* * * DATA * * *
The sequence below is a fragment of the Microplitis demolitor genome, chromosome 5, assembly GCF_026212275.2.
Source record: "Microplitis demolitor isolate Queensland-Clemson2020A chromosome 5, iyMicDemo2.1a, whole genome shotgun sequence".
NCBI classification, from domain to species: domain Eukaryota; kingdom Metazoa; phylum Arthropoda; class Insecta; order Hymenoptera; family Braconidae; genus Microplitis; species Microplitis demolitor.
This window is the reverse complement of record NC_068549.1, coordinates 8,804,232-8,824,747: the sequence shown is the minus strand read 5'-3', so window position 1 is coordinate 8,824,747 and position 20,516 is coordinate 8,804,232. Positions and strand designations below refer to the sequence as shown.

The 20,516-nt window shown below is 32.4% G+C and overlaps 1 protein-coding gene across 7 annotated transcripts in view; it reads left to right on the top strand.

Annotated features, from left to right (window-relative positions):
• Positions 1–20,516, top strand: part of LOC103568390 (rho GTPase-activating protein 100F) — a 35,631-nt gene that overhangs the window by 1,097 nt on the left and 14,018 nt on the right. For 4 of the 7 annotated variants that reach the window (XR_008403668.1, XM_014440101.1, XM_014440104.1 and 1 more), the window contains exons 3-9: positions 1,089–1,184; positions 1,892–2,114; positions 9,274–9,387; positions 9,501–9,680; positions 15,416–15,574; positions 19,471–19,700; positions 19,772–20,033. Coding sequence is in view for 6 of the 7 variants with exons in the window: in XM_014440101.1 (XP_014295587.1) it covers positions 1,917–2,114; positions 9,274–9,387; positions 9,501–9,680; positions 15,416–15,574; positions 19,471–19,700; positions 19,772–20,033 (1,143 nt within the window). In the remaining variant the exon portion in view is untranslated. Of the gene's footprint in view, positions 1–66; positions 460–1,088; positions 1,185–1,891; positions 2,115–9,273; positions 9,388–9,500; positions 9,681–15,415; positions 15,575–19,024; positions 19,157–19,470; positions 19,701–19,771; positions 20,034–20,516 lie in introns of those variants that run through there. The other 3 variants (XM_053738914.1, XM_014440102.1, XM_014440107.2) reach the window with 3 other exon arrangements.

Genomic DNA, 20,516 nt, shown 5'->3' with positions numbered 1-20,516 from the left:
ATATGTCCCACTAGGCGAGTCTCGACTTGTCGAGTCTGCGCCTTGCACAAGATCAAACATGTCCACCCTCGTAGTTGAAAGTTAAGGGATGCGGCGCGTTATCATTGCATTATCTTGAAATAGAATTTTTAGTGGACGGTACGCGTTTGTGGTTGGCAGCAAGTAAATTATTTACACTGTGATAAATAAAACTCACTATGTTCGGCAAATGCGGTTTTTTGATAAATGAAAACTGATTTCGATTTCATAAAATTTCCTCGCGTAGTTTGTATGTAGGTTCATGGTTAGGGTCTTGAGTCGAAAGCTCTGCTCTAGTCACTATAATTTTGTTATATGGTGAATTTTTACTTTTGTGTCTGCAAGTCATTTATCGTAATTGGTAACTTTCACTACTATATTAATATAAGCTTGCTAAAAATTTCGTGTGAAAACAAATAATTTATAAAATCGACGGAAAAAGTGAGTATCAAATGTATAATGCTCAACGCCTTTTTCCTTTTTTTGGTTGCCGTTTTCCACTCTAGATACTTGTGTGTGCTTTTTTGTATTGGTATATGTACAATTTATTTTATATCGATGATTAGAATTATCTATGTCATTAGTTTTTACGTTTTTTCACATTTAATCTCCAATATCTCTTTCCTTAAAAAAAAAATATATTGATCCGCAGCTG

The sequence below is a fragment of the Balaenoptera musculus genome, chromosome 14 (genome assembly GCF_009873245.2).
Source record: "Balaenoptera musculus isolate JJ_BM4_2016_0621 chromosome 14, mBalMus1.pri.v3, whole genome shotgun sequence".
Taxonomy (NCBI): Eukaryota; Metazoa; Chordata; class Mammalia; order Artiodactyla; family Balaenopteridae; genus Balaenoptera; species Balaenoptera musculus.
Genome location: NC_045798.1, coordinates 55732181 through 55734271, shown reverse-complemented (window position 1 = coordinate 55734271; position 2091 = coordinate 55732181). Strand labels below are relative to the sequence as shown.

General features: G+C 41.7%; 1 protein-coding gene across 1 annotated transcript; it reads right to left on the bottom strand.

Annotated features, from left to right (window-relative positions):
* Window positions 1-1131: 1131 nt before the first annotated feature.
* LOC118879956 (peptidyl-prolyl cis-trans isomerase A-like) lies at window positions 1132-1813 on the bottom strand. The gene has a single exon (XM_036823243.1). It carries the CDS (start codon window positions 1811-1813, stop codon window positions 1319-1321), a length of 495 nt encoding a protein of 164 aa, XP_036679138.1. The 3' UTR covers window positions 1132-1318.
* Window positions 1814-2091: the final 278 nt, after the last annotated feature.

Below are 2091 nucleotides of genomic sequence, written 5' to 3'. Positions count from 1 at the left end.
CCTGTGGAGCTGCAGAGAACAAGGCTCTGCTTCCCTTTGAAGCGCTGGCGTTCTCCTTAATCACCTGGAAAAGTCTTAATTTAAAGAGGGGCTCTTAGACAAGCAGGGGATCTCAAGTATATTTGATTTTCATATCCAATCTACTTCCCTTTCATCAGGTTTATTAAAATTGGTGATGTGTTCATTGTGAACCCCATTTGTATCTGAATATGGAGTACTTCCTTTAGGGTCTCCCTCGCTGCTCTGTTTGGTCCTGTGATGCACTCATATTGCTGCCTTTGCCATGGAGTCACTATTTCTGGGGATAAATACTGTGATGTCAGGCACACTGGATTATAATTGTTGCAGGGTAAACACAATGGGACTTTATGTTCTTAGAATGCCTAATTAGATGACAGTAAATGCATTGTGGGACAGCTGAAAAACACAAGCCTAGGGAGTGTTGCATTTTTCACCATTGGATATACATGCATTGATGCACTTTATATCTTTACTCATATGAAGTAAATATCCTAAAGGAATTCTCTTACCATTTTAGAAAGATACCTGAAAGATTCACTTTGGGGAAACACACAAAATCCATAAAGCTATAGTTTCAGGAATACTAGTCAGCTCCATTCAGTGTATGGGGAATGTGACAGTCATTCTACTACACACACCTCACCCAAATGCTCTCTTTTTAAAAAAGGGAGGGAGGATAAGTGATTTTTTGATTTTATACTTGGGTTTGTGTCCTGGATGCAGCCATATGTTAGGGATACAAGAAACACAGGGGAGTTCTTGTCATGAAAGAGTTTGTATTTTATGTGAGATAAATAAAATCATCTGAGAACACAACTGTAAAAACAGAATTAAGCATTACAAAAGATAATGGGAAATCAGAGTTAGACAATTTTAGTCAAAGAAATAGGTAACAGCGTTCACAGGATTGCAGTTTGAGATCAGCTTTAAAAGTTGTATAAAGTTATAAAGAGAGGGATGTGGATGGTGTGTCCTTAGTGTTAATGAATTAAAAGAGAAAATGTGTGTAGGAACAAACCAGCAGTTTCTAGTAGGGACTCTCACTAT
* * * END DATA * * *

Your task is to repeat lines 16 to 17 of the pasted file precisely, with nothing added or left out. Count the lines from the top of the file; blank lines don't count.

* Window positions 1-1131: 1131 nt before the first annotated feature.
* LOC118879956 (peptidyl-prolyl cis-trans isomerase A-like) lies at window positions 1132-1813 on the bottom strand. The gene has a single exon (XM_036823243.1). It carries the CDS (start codon window positions 1811-1813, stop codon window positions 1319-1321), a length of 495 nt encoding a protein of 164 aa, XP_036679138.1. The 3' UTR covers window positions 1132-1318.